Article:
Public testimony at a US Food and Drug Administration meeting claimed that more lives are lost to COVID-19 vaccines than are saved by the shots. But the FDA described the statements as "not based in science," and medical experts say the comments are inaccurate.
"The vaccines kill more people than they save," entrepreneur Steve Kirsch says in audio included in a September 18, 2021 Instagram post by The Gateway Pundit, an online publication that has repeatedly spread inaccurate claims.
Screenshot of an Instagram post taken September 21, 2021
The remarks by Kirsch -- who is not a doctor or medical expert -- came during the open comments portion of a September 17 FDA committee meeting on Pfizer-BioNTech COVID-19 vaccine boosters. They spread on Instagram, Facebook and Bitchute, as well as in articles here and here.
Although virtually all recent US deaths from the disease are among the unvaccinated, many Americans are reluctant to receive their shots -- hesitancy that is made worse by a wave of misinformation that has spread about both the SARS-CoV-2 virus and the vaccines.
"The statements made by Mr Kirsch during the open public hearing portion of the meeting were not based in science and go against FDA's public health mission," Abigail Capobianco, an FDA press officer, told AFP.
Government data does not back up Kirsch's claim that the COVID-19 vaccines kill more people than they save.
Several times in his presentation, Kirsch referenced VAERS -- the Vaccine Adverse Events Reporting System -- a national vaccine safety surveillance database run by the US Centers for Disease Control and Prevention (CDC) and the FDA.
The official description of VAERS says that the system "contains information on unverified reports of adverse events (illnesses, health problems and/or symptoms) following immunization with US-licensed vaccines," and that it accepts reports "from anyone."
Capobianco said that the "FDA requires health care providers to report any death after COVID-19 vaccination to VAERS, even if it's unclear whether the vaccine was the cause."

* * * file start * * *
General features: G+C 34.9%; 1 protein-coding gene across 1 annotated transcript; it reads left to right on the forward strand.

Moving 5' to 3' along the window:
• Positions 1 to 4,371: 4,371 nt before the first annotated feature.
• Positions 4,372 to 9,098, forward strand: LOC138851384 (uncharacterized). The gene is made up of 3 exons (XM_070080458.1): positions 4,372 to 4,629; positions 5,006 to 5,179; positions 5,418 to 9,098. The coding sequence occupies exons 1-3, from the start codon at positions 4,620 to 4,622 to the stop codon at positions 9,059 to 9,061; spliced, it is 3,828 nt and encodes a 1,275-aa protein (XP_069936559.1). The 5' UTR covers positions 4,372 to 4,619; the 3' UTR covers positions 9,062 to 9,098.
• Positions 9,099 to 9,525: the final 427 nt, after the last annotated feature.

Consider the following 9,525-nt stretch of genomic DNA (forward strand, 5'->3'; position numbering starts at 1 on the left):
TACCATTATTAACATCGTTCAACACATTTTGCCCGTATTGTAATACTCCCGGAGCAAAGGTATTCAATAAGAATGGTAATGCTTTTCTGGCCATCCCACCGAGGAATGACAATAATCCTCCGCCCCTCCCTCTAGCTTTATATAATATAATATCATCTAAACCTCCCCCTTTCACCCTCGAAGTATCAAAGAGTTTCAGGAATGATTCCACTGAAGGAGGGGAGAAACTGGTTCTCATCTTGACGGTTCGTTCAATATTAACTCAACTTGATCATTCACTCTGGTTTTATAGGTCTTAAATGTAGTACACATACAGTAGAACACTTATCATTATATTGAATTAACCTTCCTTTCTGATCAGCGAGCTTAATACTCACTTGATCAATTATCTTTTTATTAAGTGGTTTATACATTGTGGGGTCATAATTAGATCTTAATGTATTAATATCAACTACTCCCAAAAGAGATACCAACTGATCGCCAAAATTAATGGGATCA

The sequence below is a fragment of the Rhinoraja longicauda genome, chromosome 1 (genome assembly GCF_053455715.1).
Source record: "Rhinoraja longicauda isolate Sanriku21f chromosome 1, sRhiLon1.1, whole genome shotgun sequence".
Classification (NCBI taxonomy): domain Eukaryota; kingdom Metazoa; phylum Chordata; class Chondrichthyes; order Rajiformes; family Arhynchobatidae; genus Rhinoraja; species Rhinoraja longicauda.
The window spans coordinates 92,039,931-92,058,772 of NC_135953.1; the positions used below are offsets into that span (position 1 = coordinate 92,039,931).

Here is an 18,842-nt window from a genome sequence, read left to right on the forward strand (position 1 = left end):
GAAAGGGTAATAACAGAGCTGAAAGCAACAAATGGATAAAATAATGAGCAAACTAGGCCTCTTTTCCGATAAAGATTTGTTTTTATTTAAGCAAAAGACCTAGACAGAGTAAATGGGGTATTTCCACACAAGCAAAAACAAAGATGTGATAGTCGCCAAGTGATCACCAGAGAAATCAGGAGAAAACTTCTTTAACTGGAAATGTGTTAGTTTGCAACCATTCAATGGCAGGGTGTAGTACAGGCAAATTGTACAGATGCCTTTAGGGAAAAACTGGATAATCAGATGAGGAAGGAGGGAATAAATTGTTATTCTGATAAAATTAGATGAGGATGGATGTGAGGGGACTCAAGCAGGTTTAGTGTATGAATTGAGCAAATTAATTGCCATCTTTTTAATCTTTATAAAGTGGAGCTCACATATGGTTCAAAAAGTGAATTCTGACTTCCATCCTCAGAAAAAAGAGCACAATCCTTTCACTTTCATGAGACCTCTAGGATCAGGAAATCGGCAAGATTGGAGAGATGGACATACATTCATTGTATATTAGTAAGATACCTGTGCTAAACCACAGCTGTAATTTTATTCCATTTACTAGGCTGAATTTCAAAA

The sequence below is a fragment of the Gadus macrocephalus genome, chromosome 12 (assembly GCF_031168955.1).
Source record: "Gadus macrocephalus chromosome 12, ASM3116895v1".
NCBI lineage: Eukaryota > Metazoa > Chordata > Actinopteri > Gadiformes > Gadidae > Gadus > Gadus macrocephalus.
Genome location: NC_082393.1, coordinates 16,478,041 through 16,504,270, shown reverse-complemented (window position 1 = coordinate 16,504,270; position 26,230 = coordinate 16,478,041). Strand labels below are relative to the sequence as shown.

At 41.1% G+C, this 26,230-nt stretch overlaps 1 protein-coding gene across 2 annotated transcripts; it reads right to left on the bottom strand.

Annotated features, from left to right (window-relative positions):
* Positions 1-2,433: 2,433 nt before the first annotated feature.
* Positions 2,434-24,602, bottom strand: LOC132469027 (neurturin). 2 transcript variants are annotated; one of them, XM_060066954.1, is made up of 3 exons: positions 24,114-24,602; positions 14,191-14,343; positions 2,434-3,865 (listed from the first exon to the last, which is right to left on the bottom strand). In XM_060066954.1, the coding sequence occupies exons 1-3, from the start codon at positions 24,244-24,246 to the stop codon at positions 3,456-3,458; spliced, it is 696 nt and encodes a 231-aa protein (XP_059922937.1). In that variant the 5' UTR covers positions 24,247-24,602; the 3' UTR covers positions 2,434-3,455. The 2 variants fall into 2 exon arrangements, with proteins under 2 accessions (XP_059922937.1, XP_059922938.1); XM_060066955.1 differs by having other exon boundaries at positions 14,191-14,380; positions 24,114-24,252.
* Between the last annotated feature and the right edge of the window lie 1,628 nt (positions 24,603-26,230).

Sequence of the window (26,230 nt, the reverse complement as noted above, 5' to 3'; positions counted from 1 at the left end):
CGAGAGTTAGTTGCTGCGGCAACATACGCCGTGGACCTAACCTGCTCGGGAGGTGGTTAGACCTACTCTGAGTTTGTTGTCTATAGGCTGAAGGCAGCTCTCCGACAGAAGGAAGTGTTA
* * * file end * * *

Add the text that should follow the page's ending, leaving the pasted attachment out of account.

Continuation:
This means that "reports of adverse events to VAERS following vaccination, including deaths, do not necessarily mean that a vaccine caused a health problem," she said, also emphasizing that deaths following COVID-19 vaccination are rare.
"More than 380 million doses of COVID-19 vaccines were administered in the United States from December 14, 2020, through September 13, 2021. During this time, VAERS received 7,653 reports of death (0.0020%) among people who received a COVID-19 vaccine," Capobianco said.
Even if all deaths following vaccination reported to VAERS were caused by the shots, the data still would not reflect the two to one vaccination deaths to lives saved ratio that Kirsch described, and the methodology used to achieve his findings is unclear.
AFP Fact Check has debunked other inaccurate claims related to VAERS here.
Independent experts also criticized Kirsch's testimony.
Dr Jeffery Morris, the director of the division of biostatistics at the University of Pennsylvania's Perelman School of Medicine, said that Kirsch's "scientific logic is extremely flawed."
Morris, who has evaluated claims by Kirsch in the past, said that the testimony misuses VAERS data by treating it as if it "should be 'assumed caused by vaccine unless proven not to be caused.'"
Dr Alison Galvani, the director of the Yale Center for Infectious Disease Modeling and Analysis, described the claims made by Kirsch as "dangerously off-base," saying that they "counter the extensive peer-reviewed literature which demonstrates the efficacy and safety of the Covid-19 vaccines that are currently administered in the US."
"Globally, COVID-19 vaccines are saving thousands of lives every day. Vaccination against COVID-19 is the most powerful tool that we have to curtail the mortality and morbidity of the pandemic," said Galvani.
Updated On: 2021-09-30T18:00:10+05:30
Claim : More people die due to COVID-19 vaccines than are saved by the shots.
Claimed By : Steve Kirsch, The Gateway Pundit, posts on Instagram, Facebook and Bitchute
Fact Check : False